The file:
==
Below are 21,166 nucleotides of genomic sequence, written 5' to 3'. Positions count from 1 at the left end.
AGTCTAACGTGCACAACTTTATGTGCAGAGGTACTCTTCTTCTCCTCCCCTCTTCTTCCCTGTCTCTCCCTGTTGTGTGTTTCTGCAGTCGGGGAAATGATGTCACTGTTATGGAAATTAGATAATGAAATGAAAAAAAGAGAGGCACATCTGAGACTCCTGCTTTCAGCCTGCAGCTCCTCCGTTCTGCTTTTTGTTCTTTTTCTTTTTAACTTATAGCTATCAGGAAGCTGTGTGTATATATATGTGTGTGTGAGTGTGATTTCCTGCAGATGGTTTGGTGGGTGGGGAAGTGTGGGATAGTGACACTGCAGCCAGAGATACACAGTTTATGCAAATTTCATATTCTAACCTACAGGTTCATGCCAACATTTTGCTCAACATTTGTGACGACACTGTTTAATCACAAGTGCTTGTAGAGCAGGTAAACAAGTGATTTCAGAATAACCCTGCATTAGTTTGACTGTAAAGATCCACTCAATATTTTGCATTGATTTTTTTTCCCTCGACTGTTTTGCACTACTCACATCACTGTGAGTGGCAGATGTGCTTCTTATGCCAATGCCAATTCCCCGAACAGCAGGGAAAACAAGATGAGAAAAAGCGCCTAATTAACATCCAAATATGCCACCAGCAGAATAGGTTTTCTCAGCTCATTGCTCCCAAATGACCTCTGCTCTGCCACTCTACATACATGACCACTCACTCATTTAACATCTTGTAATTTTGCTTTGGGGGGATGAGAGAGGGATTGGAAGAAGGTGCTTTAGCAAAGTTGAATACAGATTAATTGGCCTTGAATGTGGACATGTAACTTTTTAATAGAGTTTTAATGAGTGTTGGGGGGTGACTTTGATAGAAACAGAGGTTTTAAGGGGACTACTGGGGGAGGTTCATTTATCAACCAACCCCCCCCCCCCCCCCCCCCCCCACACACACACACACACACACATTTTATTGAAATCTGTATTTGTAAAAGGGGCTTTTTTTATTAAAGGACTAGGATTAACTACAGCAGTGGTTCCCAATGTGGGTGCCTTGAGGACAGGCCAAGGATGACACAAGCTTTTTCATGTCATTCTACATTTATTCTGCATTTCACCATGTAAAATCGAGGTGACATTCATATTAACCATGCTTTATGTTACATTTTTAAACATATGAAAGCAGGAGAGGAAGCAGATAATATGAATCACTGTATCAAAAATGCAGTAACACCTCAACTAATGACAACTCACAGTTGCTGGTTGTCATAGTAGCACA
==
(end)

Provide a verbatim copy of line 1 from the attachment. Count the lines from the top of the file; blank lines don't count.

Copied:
Below are 21,166 nucleotides of genomic sequence, written 5' to 3'. Positions count from 1 at the left end.